This is certainly no tame squeakquel.
More an exuberant throwback to fan-favourite 1980s Hong Kong martial arts movies, with fight scene stacked upon fight scene, shamelessly caricatured gwailo villains, a breezily achieved period setting, and at times (e.g. the fish market) quite thrilling fight choreography. Flawed, without a doubt. Cheesy, yes. The plot is uninspired, the violence unnecessarily excessive at times (Sammo’s face gets a real work out) and there’s emotionally flat filler like the re-introduction of Simon Yam’s character. But Ip Man 2 is also rather successful at what it aims to be: a thoughtlessly entertaining and
less epic much more self-contained cash grab sequel to Rocky the surprisingly very good film that launched the mini-franchise.
Sammo Hung’s involvement on screen for this follow-up (again he is fight choreographer) adds to the throwback effect. Satisfyingly, director Yip and screenwriter Edmond Wong do not dither around and give us a pretty darn audacious showdown between Sammo and Donnie before half the picture is out. Next time you’re having yum cha imagine two powerful combatants besieging each other with flying fists atop the table you’re sitting at and you’ll have a pretty good image of the show-stopping set-piece concocted for this contest.
Frankly, the fights are what the sequel is all about. It’s actually quite refreshing to have another film like this, which knows everyone wants to see Donnie smash in the heads of disrespectful punks and Brits, and just gets on with it. Donnie’s Ip Man may preach that avoiding a fight in the first place is the wisest road to take, but he doesn’t shirk from throwing down the gauntlet and challenging the laughably (in a good way re: the throwback effect) over-the-top “World Champion” British boxer when the time has come to give the audience a moment of nationalist pride and their fifteen bucks worth.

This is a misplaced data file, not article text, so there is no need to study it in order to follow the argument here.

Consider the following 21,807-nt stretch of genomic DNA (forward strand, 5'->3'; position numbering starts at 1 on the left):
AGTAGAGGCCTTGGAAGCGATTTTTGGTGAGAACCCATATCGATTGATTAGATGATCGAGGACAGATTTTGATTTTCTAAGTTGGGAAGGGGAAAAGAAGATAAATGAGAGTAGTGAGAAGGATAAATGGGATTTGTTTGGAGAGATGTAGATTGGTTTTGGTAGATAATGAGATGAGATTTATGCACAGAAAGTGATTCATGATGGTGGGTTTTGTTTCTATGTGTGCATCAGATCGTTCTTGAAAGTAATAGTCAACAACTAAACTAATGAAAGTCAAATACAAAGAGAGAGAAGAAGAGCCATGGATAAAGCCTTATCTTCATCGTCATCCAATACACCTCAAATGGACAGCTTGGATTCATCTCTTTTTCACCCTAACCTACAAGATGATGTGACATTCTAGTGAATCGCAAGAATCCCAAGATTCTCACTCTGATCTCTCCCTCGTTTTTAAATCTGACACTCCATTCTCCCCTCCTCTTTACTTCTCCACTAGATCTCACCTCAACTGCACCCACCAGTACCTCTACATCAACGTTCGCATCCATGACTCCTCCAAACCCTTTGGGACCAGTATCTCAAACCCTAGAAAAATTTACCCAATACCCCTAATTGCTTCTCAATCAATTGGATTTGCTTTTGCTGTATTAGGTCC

The non-existent handling of the birth of Ip Man’s second child during the final fight attests to where the story’s tone and focus lie. There’s not even a single emotionally harmonious cut-away to, say, the pained face of his wife in labour when Ip Man himself is battered, face-down on the canvas. Instead, the next time we see mummy later in the day she’s standing outside, an immaculately presented angel with a baby in her arms, waiting for her hero to return home after he’s demonstrated the superiority of his moral righteousness to the colonials. Horribly manipulative, but I’m pretty sure the majority of the audience grooved to story decisions like this one.
Something else to report: I had to wait two weeks to see Ip Man 2 because each time I went to the CBD multiplex it was sold out. Two or three sessions in advance. That was a bit of a new experience. The picture has certainly tapped a ravenous market in downtown areas (in Sydney and Melbourne at least) and that can only be a good thing for the continued longevity of commercial Asian cinema in this country. A final comment about the audience: there were loud cheers and applause for Donnie’s ultimate victory in the ring. Again, not the usual experience and I’d love to know if it’s something other than patriotism driving it.
For all this then, I find myself having to give it up for this unremarkable, almost certain to be forgotten, yet exuberant and comically gratifying diversion.